Edna Wright, the deceased's wife, was originally indicted with the defendant, but died prior to trial. At trial, Mrs. Ginny Smith testified to two telephone conversations she had with Mrs. Wright on the evening of the shooting. Mrs. Wright initially called Mrs. Smith and related that her husband was fighting with the defendant and that they had been drinking. She wanted Mrs. Smith's husband to get her out of the house. Mrs. Smith said Mrs. Wright sounded very agitated and she could hear loud shouting in the background. She indicated to Mrs. Wright that her husband would not come over, but that she would call the police for her. Subsequently, Mrs. Smith called back to tell Mrs. Wright the police would not assist in the matter and suggested that Mrs. Wright call the emergency room and go to the hospital. She was aware that Mrs. Wright had recently been discharged from the hospital. 3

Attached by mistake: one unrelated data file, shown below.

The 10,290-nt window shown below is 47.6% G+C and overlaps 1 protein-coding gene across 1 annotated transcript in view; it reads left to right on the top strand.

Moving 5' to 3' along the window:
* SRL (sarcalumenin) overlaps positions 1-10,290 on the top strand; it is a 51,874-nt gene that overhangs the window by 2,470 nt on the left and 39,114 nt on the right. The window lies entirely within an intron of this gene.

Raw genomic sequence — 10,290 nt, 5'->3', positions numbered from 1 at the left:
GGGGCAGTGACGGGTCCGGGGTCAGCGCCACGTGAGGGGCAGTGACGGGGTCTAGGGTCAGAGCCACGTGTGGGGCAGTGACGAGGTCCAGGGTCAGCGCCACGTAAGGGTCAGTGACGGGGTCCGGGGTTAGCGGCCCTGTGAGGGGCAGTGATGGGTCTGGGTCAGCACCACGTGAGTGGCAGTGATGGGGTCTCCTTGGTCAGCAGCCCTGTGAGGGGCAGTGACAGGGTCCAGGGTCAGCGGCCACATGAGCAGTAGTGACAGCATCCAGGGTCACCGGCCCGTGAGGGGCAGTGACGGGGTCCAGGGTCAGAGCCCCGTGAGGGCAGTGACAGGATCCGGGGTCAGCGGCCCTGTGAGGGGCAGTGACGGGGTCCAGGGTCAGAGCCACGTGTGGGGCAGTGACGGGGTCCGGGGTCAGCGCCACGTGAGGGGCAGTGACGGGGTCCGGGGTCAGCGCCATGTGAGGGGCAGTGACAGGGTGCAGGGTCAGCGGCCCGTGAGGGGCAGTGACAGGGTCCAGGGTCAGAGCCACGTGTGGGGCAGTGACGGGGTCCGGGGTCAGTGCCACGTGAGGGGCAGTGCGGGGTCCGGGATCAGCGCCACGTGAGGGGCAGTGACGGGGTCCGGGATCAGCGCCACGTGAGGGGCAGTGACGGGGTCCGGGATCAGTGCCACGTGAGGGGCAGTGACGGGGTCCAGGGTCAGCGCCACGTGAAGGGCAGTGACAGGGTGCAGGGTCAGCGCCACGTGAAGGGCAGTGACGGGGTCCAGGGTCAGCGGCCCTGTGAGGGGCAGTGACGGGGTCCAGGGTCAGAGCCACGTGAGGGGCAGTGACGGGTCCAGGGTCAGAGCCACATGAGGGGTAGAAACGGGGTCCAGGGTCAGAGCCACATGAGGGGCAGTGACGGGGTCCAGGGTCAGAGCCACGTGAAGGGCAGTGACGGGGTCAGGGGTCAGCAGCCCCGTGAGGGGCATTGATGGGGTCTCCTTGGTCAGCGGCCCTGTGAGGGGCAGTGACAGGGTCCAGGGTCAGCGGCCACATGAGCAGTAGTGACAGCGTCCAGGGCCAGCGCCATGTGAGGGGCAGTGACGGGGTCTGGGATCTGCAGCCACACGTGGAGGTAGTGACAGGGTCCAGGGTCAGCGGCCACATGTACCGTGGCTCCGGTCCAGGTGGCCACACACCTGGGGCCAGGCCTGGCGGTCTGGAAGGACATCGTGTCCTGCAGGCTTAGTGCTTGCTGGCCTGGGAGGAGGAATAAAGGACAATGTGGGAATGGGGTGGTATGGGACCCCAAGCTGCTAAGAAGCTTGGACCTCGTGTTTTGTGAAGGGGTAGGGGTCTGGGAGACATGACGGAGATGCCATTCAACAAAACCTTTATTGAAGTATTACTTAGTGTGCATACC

The trial court admitted the various statements of Edna Wright under Rule 803(2), W.V.R.E., the excited utterance exception to the hearsay rule, which provides: 4

"The following are not excluded by the hearsay rule, even though the declarant is available as a witness:

* * *

* * *

"(2) Excited Utterance. A statement relating to a startling event or condition made while the declarant was under the stress of excitement caused by the event or condition."